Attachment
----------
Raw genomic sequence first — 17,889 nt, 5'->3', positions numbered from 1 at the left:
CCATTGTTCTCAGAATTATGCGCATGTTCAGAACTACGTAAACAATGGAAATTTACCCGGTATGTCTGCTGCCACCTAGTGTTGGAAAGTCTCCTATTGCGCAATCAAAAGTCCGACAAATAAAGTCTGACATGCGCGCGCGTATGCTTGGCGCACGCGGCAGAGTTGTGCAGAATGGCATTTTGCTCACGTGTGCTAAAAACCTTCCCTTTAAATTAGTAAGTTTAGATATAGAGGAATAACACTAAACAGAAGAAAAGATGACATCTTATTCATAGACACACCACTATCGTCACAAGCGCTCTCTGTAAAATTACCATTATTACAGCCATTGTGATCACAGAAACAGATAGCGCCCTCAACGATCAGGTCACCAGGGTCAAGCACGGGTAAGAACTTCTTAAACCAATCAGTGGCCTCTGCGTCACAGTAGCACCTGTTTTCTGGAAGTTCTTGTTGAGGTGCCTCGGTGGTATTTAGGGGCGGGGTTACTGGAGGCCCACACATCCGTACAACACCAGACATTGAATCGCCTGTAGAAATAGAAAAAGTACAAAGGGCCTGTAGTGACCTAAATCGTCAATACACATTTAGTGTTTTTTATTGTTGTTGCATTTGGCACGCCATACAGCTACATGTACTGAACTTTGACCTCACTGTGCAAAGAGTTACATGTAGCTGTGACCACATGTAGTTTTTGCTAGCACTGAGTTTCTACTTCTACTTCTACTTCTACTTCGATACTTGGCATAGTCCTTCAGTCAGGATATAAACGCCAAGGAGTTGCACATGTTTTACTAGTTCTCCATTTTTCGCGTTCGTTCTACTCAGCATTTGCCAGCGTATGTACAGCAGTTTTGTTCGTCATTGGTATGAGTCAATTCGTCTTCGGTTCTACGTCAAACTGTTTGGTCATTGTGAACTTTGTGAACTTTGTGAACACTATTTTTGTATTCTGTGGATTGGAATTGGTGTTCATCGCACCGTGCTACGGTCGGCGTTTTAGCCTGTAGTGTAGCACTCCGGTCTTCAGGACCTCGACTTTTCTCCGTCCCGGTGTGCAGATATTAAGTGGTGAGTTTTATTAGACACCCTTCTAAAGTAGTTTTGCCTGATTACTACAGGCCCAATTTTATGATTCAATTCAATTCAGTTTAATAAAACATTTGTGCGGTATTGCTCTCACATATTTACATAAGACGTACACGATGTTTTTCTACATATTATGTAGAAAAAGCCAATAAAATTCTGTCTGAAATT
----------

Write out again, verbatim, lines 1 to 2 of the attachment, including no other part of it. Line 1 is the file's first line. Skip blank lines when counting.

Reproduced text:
Raw genomic sequence first — 17,889 nt, 5'->3', positions numbered from 1 at the left:
CCATTGTTCTCAGAATTATGCGCATGTTCAGAACTACGTAAACAATGGAAATTTACCCGGTATGTCTGCTGCCACCTAGTGTTGGAAAGTCTCCTATTGCGCAATCAAAAGTCCGACAAATAAAGTCTGACATGCGCGCGCGTATGCTTGGCGCACGCGGCAGAGTTGTGCAGAATGGCATTTTGCTCACGTGTGCTAAAAACCTTCCCTTTAAATTAGTAAGTTTAGATATAGAGGAATAACACTAAACAGAAGAAAAGATGACATCTTATTCATAGACACACCACTATCGTCACAAGCGCTCTCTGTAAAATTACCATTATTACAGCCATTGTGATCACAGAAACAGATAGCGCCCTCAACGATCAGGTCACCAGGGTCAAGCACGGGTAAGAACTTCTTAAACCAATCAGTGGCCTCTGCGTCACAGTAGCACCTGTTTTCTGGAAGTTCTTGTTGAGGTGCCTCGGTGGTATTTAGGGGCGGGGTTACTGGAGGCCCACACATCCGTACAACACCAGACATTGAATCGCCTGTAGAAATAGAAAAAGTACAAAGGGCCTGTAGTGACCTAAATCGTCAATACACATTTAGTGTTTTTTATTGTTGTTGCATTTGGCACGCCATACAGCTACATGTACTGAACTTTGACCTCACTGTGCAAAGAGTTACATGTAGCTGTGACCACATGTAGTTTTTGCTAGCACTGAGTTTCTACTTCTACTTCTACTTCTACTTCGATACTTGGCATAGTCCTTCAGTCAGGATATAAACGCCAAGGAGTTGCACATGTTTTACTAGTTCTCCATTTTTCGCGTTCGTTCTACTCAGCATTTGCCAGCGTATGTACAGCAGTTTTGTTCGTCATTGGTATGAGTCAATTCGTCTTCGGTTCTACGTCAAACTGTTTGGTCATTGTGAACTTTGTGAACTTTGTGAACACTATTTTTGTATTCTGTGGATTGGAATTGGTGTTCATCGCACCGTGCTACGGTCGGCGTTTTAGCCTGTAGTGTAGCACTCCGGTCTTCAGGACCTCGACTTTTCTCCGTCCCGGTGTGCAGATATTAAGTGGTGAGTTTTATTAGACACCCTTCTAAAGTAGTTTTGCCTGATTACTACAGGCCCAATTTTATGATTCAATTCAATTCAGTTTAATAAAACATTTGTGCGGTATTGCTCTCACATATTTACATAAGACGTACACGATGTTTTTCTACATATTATGTAGAAAAAGCCAATAAAATTCTGTCTGAAATT